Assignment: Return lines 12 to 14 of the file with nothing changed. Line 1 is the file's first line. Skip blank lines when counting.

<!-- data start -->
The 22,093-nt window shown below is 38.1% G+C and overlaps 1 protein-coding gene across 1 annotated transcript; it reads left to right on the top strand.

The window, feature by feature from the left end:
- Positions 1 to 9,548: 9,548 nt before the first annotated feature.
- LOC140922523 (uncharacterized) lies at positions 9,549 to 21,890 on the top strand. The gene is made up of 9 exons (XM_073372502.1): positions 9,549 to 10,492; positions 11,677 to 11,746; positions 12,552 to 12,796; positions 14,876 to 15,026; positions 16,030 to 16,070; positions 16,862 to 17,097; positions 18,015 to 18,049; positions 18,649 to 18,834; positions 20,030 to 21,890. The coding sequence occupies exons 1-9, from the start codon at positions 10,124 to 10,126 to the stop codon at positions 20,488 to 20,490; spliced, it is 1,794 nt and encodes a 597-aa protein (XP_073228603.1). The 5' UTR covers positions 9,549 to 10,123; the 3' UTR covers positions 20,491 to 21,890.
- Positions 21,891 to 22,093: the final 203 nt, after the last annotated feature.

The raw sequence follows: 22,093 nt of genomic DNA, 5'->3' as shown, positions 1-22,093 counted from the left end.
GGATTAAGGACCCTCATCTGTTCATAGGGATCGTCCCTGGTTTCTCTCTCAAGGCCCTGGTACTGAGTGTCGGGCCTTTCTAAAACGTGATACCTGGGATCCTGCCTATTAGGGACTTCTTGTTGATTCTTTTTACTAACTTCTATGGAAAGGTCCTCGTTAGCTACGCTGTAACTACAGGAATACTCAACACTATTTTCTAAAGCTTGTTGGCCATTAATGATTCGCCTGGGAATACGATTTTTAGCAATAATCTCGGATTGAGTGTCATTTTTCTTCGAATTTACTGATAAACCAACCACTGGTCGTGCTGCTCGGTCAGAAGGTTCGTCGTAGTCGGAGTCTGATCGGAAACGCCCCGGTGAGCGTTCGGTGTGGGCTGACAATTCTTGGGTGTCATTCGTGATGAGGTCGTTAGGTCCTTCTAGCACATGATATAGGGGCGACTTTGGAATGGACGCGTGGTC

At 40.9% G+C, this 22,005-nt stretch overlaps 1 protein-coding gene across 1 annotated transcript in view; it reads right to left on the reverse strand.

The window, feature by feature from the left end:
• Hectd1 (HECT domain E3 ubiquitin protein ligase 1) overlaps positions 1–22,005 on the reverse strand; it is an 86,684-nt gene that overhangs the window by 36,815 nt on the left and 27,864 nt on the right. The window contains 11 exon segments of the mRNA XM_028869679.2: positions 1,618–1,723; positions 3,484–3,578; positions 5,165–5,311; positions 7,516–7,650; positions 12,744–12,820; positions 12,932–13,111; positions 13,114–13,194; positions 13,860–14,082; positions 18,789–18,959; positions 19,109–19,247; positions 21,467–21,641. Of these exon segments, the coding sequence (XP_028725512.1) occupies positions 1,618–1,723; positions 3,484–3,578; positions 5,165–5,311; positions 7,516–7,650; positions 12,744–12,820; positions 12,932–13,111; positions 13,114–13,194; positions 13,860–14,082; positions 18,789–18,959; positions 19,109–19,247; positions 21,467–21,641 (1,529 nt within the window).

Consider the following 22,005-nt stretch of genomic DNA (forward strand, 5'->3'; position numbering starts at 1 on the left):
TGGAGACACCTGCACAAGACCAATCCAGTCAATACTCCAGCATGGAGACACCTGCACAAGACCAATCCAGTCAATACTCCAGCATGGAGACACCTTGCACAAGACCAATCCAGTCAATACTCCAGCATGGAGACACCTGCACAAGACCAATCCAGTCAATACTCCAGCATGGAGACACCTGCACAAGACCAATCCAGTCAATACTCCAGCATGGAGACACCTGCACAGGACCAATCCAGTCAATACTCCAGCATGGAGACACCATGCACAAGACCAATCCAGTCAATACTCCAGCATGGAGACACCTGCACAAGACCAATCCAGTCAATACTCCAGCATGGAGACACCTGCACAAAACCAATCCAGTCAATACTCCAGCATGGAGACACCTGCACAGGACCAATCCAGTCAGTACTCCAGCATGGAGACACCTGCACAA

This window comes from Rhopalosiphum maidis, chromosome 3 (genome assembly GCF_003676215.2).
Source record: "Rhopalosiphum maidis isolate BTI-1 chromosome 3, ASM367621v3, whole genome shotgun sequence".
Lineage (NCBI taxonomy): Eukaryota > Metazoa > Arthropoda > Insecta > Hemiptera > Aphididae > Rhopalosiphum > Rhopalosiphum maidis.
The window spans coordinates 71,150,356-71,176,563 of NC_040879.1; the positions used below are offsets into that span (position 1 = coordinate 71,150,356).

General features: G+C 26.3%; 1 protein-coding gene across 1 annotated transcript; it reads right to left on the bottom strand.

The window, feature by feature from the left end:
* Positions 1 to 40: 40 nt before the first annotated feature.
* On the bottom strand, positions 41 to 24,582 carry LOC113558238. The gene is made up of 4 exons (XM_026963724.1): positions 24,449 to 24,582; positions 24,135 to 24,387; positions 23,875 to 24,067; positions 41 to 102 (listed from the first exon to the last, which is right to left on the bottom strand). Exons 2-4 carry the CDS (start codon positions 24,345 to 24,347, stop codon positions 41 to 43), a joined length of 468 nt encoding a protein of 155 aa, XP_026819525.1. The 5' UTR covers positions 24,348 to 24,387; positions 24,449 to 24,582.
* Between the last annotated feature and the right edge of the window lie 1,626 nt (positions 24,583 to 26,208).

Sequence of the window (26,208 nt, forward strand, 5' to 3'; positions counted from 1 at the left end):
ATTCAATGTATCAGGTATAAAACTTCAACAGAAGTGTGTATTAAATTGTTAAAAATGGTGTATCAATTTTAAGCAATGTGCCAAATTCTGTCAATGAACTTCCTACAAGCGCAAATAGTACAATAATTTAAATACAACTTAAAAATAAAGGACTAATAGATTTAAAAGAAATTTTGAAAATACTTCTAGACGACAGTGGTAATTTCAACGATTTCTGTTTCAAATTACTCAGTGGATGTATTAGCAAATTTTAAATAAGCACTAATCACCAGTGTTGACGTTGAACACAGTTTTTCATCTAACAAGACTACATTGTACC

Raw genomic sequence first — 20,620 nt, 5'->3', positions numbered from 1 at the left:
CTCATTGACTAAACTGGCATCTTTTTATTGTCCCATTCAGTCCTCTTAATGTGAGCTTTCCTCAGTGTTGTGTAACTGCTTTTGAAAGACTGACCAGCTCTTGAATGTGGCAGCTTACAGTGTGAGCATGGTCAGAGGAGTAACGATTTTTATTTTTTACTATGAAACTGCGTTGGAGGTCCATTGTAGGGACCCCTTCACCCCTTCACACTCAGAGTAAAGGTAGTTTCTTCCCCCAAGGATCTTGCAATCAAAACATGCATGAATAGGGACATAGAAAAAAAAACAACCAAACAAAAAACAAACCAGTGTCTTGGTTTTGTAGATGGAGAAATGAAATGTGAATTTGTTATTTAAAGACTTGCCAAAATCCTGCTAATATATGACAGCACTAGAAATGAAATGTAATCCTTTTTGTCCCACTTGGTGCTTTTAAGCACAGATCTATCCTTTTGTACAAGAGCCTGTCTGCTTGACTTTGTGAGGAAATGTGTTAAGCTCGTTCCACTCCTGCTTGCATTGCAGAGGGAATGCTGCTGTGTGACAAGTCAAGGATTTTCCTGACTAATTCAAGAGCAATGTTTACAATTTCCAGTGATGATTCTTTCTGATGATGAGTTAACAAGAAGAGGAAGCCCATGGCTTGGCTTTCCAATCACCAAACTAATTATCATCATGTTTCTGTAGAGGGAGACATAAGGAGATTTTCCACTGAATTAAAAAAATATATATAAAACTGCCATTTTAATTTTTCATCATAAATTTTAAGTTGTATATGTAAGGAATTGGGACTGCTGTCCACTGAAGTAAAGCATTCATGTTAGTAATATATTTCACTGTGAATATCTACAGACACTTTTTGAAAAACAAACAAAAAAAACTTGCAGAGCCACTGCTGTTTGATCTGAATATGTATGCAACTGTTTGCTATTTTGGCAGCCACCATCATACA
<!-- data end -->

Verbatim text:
TGGAGACACCTGCACAAGACCAATCCAGTCAATACTCCAGCATGGAGACACCTGCACAAGACCAATCCAGTCAATACTCCAGCATGGAGACACCTTGCACAAGACCAATCCAGTCAATACTCCAGCATGGAGACACCTGCACAAGACCAATCCAGTCAATACTCCAGCATGGAGACACCTGCACAAGACCAATCCAGTCAATACTCCAGCATGGAGACACCTGCACAGGACCAATCCAGTCAATACTCCAGCATGGAGACACCATGCACAAGACCAATCCAGTCAATACTCCAGCATGGAGACACCTGCACAAGACCAATCCAGTCAATACTCCAGCATGGAGACACCTGCACAAAACCAATCCAGTCAATACTCCAGCATGGAGACACCTGCACAGGACCAATCCAGTCAGTACTCCAGCATGGAGACACCTGCACAA

This window comes from Rhopalosiphum maidis, chromosome 3 (genome assembly GCF_003676215.2).
Source record: "Rhopalosiphum maidis isolate BTI-1 chromosome 3, ASM367621v3, whole genome shotgun sequence".